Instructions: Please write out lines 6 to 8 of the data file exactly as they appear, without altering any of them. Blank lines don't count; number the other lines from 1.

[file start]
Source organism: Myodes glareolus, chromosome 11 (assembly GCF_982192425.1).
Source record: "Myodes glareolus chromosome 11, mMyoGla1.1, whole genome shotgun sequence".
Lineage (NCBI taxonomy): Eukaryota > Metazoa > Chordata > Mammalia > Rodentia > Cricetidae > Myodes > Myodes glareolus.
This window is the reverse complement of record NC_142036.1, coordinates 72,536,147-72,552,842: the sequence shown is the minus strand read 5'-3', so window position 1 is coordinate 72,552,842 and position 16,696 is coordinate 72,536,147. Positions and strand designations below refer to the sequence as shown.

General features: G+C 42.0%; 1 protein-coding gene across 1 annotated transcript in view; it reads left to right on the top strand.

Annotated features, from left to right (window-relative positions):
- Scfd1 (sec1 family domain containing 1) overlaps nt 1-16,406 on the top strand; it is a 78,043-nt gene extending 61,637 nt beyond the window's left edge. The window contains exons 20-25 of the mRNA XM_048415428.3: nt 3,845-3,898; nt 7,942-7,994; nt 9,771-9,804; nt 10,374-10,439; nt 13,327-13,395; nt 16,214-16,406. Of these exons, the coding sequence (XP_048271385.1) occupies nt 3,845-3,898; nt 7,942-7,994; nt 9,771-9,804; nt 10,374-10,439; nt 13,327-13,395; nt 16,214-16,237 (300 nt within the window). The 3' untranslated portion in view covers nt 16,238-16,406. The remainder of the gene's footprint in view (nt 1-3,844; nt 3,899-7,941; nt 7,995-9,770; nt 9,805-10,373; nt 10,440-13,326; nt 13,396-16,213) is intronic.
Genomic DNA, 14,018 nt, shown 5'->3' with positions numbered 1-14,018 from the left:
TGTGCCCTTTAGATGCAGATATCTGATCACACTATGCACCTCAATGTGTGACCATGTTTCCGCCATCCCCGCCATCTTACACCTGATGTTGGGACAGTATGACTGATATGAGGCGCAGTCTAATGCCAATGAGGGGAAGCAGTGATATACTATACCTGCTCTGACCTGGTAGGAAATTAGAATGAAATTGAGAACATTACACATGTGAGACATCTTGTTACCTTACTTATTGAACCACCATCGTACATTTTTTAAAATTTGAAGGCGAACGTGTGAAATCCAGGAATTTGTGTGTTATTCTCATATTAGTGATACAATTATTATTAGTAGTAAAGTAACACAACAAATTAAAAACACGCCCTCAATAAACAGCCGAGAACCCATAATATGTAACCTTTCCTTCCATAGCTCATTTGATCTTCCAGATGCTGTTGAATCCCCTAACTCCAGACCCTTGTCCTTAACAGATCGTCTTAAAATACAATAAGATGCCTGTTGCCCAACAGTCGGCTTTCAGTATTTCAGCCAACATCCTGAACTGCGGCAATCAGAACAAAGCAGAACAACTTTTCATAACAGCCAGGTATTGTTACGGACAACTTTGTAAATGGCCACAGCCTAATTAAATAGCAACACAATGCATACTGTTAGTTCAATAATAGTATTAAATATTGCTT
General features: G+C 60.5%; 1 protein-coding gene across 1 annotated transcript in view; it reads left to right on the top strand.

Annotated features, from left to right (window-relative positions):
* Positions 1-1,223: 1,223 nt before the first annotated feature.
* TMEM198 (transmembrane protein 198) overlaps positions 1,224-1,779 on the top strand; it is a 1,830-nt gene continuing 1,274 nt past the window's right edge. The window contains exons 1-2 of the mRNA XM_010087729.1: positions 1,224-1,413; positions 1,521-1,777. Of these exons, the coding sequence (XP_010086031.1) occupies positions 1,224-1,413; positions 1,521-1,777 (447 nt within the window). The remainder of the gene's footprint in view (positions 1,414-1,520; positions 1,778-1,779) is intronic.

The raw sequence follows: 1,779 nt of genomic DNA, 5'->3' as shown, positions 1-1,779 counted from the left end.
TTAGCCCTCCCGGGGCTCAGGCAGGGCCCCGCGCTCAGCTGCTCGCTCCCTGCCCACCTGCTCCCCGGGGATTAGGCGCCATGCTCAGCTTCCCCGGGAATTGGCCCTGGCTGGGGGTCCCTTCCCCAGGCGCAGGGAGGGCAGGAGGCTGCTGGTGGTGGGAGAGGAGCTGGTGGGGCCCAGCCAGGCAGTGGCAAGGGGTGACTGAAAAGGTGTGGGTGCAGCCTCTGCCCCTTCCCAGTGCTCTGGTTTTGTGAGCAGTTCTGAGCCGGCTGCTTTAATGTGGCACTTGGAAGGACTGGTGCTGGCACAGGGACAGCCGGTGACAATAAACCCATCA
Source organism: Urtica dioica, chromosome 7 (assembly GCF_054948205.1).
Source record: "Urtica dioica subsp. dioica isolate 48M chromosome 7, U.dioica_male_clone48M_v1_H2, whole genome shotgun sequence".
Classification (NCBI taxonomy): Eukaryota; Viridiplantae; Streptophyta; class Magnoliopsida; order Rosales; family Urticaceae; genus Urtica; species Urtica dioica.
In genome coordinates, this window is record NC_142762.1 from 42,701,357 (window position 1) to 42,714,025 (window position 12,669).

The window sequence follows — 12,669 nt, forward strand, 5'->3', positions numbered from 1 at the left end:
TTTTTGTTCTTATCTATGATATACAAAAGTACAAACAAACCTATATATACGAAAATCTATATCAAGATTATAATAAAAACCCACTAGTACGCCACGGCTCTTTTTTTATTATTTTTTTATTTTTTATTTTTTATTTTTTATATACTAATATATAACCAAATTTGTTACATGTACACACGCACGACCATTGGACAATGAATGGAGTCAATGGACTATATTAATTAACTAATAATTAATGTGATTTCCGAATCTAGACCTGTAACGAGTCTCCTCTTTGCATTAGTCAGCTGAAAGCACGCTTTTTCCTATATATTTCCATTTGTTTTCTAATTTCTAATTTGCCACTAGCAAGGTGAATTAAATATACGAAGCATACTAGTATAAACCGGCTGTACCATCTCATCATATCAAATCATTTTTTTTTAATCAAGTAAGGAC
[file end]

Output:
Annotated features, from left to right (window-relative positions):
- Scfd1 (sec1 family domain containing 1) overlaps nt 1-16,406 on the top strand; it is a 78,043-nt gene extending 61,637 nt beyond the window's left edge. The window contains exons 20-25 of the mRNA XM_048415428.3: nt 3,845-3,898; nt 7,942-7,994; nt 9,771-9,804; nt 10,374-10,439; nt 13,327-13,395; nt 16,214-16,406. Of these exons, the coding sequence (XP_048271385.1) occupies nt 3,845-3,898; nt 7,942-7,994; nt 9,771-9,804; nt 10,374-10,439; nt 13,327-13,395; nt 16,214-16,237 (300 nt within the window). The 3' untranslated portion in view covers nt 16,238-16,406. The remainder of the gene's footprint in view (nt 1-3,844; nt 3,899-7,941; nt 7,995-9,770; nt 9,805-10,373; nt 10,440-13,326; nt 13,396-16,213) is intronic.
Genomic DNA, 14,018 nt, shown 5'->3' with positions numbered 1-14,018 from the left: